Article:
How to Grow More Food While Slowing Climate Change
Two new studies have confirmed that farmers can win both ways, achieving a boost in harvests and helping to slow climate change.
One says that they can successfully farm with techniques that can help slow global warming and add to the store of carbon sequestered in the soils around the globe.
And a second study confirms that a range of tested and sustainable practices is already stepping up yields in small farms worldwide, while dramatically reducing greenhouse gas emissions, soil erosion and pesticide use.
Both studies address a planetary dilemma. Global agriculture is at serious risk from global warming and climate change driven by profligate fossil fuel combustion. But global agriculture – powered by greenhouse gas-emitting fossil fuels, ploughing, pesticides and herbicides – is also helping to drive global warming and climate change.
Massive changes needed
And while researchers have persistently argued that it should be possible both to feed the 9bn people expected by 2050, and to contain global warming to no more than 2°C by 2100, such advances can be achieved only by massive changes in diet and expectations. But both new studies focus on what is both practicable and possible right now.
US researchers report in the journal Science Advances that they have identified a range of well-established farming practices that – if adopted by everybody – could capture enough carbon from the atmosphere and store it in the world’s soils at a rate that could make a significant difference.
They suggest that simple approaches – cover crops, more thoughtful use of grazing animals, the planting of legumes on rangelands and so on – could, if coupled with dramatic reductions in carbon dioxide emissions, notionally add as much as 1.78 billion tonnes of carbon from the atmosphere to soils, lowering temperatures by 0.26°C. Since 1880, global average temperatures have already risen by about 1°C.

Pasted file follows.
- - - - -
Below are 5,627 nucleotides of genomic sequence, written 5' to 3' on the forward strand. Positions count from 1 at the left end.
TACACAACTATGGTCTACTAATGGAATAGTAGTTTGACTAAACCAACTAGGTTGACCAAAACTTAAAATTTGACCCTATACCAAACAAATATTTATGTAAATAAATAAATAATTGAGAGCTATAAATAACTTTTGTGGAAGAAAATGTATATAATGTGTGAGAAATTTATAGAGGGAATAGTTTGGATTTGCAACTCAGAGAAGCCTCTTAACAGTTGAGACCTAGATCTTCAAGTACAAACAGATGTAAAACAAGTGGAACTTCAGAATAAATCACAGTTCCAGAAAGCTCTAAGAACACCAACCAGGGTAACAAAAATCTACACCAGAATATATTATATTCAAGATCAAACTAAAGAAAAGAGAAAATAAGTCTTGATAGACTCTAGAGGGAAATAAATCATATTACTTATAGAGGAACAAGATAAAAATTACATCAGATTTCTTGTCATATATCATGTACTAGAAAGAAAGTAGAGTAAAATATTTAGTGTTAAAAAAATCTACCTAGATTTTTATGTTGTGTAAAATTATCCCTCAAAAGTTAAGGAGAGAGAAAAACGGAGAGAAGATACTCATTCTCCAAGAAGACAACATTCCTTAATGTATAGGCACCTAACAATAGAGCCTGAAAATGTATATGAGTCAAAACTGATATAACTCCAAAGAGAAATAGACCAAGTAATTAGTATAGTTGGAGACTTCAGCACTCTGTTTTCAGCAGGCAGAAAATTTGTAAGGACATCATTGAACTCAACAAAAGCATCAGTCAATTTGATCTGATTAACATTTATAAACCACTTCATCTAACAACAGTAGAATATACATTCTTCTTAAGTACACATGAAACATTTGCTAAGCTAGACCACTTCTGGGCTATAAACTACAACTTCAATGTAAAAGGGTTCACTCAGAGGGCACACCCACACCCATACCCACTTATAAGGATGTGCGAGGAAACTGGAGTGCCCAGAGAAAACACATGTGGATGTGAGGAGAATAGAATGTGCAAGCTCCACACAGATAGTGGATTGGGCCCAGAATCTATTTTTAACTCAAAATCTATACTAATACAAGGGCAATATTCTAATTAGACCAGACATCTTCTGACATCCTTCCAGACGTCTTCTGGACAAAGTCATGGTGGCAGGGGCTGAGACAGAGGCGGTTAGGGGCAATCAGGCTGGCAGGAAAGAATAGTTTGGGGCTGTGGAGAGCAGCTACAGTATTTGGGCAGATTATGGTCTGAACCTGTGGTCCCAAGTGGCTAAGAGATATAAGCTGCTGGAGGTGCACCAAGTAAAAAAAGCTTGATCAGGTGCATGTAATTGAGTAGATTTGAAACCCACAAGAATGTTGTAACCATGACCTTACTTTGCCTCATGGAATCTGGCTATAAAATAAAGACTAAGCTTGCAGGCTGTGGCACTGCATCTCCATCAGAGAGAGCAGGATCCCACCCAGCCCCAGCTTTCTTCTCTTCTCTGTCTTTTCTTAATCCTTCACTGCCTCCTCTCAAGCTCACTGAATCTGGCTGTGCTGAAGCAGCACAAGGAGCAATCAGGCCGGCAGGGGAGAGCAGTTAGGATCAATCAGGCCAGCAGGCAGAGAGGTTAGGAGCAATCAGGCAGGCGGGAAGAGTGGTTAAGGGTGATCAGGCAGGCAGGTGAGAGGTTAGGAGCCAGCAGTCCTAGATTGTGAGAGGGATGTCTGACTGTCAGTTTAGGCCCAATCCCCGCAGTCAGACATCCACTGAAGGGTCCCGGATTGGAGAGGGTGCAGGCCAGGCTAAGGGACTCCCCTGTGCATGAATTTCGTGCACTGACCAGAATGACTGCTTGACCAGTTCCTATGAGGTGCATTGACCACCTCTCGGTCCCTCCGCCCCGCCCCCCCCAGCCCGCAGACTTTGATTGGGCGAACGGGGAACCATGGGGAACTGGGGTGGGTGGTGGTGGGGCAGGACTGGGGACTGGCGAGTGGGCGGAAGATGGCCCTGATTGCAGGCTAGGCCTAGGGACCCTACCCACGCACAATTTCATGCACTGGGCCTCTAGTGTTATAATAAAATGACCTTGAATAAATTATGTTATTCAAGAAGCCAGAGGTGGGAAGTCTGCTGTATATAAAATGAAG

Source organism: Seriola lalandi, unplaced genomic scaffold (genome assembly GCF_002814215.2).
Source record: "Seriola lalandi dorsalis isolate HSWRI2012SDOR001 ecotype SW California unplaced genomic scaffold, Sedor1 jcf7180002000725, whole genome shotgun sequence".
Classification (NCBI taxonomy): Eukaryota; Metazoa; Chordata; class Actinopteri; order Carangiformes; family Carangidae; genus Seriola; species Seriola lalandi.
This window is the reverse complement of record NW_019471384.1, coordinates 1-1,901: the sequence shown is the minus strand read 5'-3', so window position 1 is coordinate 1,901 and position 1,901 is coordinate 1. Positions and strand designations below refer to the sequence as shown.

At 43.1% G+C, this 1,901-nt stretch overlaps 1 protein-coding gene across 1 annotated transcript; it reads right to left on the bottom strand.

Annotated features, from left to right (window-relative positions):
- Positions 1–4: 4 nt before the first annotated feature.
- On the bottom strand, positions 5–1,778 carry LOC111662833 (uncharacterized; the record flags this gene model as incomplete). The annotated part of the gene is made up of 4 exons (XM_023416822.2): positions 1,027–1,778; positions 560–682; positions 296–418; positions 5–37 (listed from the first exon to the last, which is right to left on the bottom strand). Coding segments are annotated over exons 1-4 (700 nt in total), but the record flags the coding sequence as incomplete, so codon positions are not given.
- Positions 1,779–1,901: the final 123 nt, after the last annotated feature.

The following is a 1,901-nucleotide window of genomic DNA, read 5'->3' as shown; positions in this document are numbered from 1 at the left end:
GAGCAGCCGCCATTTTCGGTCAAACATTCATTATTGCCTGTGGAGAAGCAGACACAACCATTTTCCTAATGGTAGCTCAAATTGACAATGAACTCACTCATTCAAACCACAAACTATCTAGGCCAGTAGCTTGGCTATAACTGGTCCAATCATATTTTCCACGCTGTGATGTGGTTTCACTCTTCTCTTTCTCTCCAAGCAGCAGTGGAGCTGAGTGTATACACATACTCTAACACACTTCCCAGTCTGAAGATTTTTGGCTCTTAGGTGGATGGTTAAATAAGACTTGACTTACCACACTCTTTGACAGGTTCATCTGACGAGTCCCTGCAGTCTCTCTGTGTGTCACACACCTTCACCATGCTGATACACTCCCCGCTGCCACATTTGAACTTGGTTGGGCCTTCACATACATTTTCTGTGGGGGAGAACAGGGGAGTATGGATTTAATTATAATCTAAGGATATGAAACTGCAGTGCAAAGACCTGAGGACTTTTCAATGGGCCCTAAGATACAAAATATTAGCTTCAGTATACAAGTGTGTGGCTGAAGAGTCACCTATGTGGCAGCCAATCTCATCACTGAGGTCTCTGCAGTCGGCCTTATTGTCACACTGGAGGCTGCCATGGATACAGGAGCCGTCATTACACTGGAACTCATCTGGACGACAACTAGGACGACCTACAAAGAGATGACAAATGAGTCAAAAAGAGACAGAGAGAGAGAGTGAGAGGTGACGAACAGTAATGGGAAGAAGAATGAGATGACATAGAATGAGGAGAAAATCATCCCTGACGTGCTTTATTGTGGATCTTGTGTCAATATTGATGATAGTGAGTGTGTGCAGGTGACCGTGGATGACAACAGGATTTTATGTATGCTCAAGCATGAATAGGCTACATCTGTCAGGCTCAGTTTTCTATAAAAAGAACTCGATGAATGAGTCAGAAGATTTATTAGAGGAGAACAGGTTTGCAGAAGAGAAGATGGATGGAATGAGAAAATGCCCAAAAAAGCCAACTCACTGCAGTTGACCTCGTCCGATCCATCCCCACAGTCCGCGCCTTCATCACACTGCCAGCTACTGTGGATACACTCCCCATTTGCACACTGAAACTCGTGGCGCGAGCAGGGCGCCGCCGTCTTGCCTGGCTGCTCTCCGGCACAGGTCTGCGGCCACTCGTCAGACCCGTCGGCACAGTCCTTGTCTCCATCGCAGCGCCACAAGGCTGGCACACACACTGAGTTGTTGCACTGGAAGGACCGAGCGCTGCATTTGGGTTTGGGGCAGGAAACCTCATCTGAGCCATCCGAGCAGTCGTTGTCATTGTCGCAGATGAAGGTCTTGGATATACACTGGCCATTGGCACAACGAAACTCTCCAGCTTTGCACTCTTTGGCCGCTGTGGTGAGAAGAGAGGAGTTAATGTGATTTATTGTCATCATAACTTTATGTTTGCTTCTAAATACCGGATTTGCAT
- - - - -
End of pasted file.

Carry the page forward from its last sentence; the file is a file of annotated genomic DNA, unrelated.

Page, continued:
More tentatively, they suggest that if farmers added biochar – the residue of crops burned to make charcoal – to their soils, this could reduce global warming by as much as 0.46°C.
“I’m impressed by how far farmers across the world and especially in less developed countries have come in moving our food-production systems in a healthy direction.
Massive shifts to renewable energy worldwide would also be necessary: ever more carbon dioxide in the atmosphere would make changes in farming practices proportionately ever less effective. The bonus is that more carbon drawn down from the atmosphere and stored in the soil would pay off with healthier soils and better crop conditions.
“These are very commonly used approaches, though people don’t use them to sequester carbon – they are doing it for other reasons”, said Whendee Silver, an ecosystem ecologist at the University of California at Berkeley, and one of the authors.
“Any time you increase the organic content of soils, you are generally increasing the fertility, water-holding capacity, sustainability, decreasing erosion and increasing general resilience to climate change. Sequestering carbon is a side benefit.”
In the same week, scientists from five nations reported in the journal Nature Sustainability that they could show that farming practices that show consideration for the global environment can and do deliver more food at lower costs.
Enthusiasts and environmentalists have been promoting “organic” or sustainable farming for decades. What the scientists call “sustainable intensification” is already employed in around a tenth of the world’s farmlands.
They looked at data and reports from 400 sustainable intensification initiatives – agroforestry is one example – used on either more than 10,000 farms or over 10,000 hectares of farmland. Altogether, their survey covered an estimated 163 million farms.
And their study showed that productivity went up, biodiversity and ecosystem services were conserved, yet costs were down.
Food for all
In West Africa, farmers were growing more cassava and maize. In Cuba, 100,000 farmers had stepped up yields by 150% while reducing pesticide use by 85%.
“Although we have a long way to go, I’m impressed by how far farmers across the world and especially in less developed countries have come in moving our food-production systems in a healthy direction,” said John Reganold, a soil scientist at Washington State University in the US, and one of the authors.
“Stronger government policies across the globe are now needed to support the greater adoption of sustainable intensification farming systems so that the United Nations Sustainable Development Goals endorsed by all members of the UN are met by 2030.
“This will help provide sufficient and nutritious food for all, while minimising environmental impact and enabling producers to earn a decent living.”